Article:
Looking for practical help and advice on an operational area that may be outside your realm? Each month we spotlight one of our talented operators, who’ll share their expertise and offer insights and ideas that may help improve your own operations. This month we spoke to Universal Music’s Richelle Parham.
You’ve just joined Universal Music Group as President of Global eCommerce and Business Development. Can you walk us through your new role?
RICHELLE: I am so thrilled about the new opportunity with Universal Music Group (UMG). The role is overseeing UMG’s global eCommerce strategy and business development across the company’s iconic labels, publishing company, operating units, and territories. I am able to use my eCommerce, consumer marketing, audience growth, business development, and direct-to-consumer experience to elevate UMG’s artists and drive the UMG vision of a holistic fan-centric ecosystem that complements partner platforms.
You’ve had such an impressive career in marketing and strategy spanning consumer, tech, and most recently venture capital. What inspired the move to the music industry?
RICHELLE: I have had a tremendous career and a lot of fun! I was not looking for a new role, however, the more I learned about Universal Music Group and the opportunities to drive eCommerce in more impactful ways (with music as the foundation), the more excited I got. A lot of my focus is around building an ecosystem that connects fans to the artists they love, whether it’s through offline or online experiences, value added content, or merchandise. What has been great about my career is the expertise that I have gleaned over the years can be applied to most industries. I love music, and now I’m able to take my extensive eCommerce, marketing, and consumer knowledge and apply it to the music industry.
What advice would you give someone looking to navigate their next career move into a new industry or function? What are some strategies for evaluating new opportunities?
RICHELLE: The advice I often give is to be a master in your field and understand how what you do well applies to the new industry you’re interested in. Take the time to learn the industry, ask good questions, and make strong connections.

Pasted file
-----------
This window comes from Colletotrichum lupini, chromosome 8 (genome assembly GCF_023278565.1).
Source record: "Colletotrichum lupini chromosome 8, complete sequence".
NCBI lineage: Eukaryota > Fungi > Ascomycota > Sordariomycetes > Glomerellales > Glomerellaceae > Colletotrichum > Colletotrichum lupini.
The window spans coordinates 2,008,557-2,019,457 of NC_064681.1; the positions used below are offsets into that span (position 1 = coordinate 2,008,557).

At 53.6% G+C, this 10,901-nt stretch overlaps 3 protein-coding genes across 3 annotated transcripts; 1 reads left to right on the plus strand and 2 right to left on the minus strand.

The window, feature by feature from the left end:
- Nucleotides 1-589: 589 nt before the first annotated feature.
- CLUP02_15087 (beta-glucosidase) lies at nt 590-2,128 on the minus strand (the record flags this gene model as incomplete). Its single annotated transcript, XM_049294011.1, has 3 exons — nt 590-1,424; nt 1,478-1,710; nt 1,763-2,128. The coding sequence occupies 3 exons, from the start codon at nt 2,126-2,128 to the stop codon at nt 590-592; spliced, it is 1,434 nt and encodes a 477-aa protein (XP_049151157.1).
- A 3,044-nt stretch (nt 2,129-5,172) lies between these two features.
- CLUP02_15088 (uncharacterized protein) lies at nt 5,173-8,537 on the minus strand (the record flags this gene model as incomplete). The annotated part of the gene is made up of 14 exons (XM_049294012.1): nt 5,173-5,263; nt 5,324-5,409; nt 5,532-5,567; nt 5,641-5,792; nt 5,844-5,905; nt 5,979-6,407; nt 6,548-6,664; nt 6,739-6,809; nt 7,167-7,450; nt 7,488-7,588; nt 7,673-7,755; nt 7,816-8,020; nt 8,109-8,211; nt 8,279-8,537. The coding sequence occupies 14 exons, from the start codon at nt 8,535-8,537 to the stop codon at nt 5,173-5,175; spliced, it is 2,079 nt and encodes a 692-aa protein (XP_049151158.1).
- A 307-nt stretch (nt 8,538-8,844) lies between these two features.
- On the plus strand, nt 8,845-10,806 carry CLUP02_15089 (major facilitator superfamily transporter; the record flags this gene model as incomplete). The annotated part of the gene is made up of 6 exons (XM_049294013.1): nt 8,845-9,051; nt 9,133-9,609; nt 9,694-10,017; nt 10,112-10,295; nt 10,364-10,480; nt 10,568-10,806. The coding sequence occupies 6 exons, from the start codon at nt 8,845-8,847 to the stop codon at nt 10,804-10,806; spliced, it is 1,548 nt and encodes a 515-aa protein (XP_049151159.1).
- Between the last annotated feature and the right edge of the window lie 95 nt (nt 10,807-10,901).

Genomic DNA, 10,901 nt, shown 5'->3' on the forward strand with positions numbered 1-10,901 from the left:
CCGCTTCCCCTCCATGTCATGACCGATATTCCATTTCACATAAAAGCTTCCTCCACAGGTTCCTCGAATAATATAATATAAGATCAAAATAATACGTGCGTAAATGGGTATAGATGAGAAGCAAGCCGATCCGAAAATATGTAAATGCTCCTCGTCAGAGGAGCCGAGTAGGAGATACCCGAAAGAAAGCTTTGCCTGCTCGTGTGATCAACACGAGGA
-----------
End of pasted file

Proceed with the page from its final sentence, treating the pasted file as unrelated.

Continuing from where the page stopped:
One of the lessons I’ve paid attention to in my career is not being afraid to learn something new and ask questions. A lot of people feel like asking too many questions makes it seem like they don’t understand. But I actually find that the person in the room who’s willing to ask questions is seen as inquisitive, creative, and innovative. They’re able to see the world in a different way. It’s so critical to have a healthy curiosity and hear other people’s perspectives and viewpoints.
You’re also an active board director at high profile companies like Best Buy, Elf, and LabCorp. Do you have any tips for operators seeking their first board position?
RICHELLE: It’s probably the same advice as changing industries. Be very clear on how your experiences, expertise, and background can be beneficial for the board and the company. Leverage your network to make connections and get to know the executive recruiters who focus on board opportunities.
It’s also important to build your legacy every day. You have to put points on the board and have key accomplishments that people will remember. Make sure you think about the impact you’re going to leave on any business you work with.
In your opinion, what are some ways the tech and venture industries could do a better job of empowering the next generation of diverse leaders?
RICHELLE: Companies have to be deliberate about bringing in diverse leaders and elevating diverse employees. The power and opportunity comes when you have diversity of race, ethnicity, gender, and thought in the room.
For example, from a venture perspective, we built diversity right into our strategy upfront in my last position at West River Group. Each one of our sectors was co-led by a man and a woman, because we really wanted to create change. We were doing something different by investing in the folks that don’t generally get the money. If you have diverse people allocating capital, they will allocate to diverse teams.
AOC often talks about the skills she picked up as a bartender, and others talk about what they learned working retail. What were some of those formative jobs for you?
RICHELLE: When I was a student at Drexel University, I was also interested in fashion and did three 6-month co-op jobs working for Valentino in New York. I was the Assistant to the National Sales Manager. One of my roles was being responsible for placing the multi-million dollar orders for major retailers like Neiman Marcus and Saks Fifth Avenue. One order would take days to input into the computer system because, for example, it would be an order for all the Neiman Marcus stores across the country. I would input the order, then I had to check it two times before submitting it. From that role, I learned how to be incredibly detail-oriented and I learned how to hone my process management skills. Those skills have been essential throughout my career journey.
What’s your secret super power?
RICHELLE: I am a great connector. I pride myself on being a good listener and through hearing people’s stories figuring out who they need to know. I love connecting people who can open doors for one another and support each other.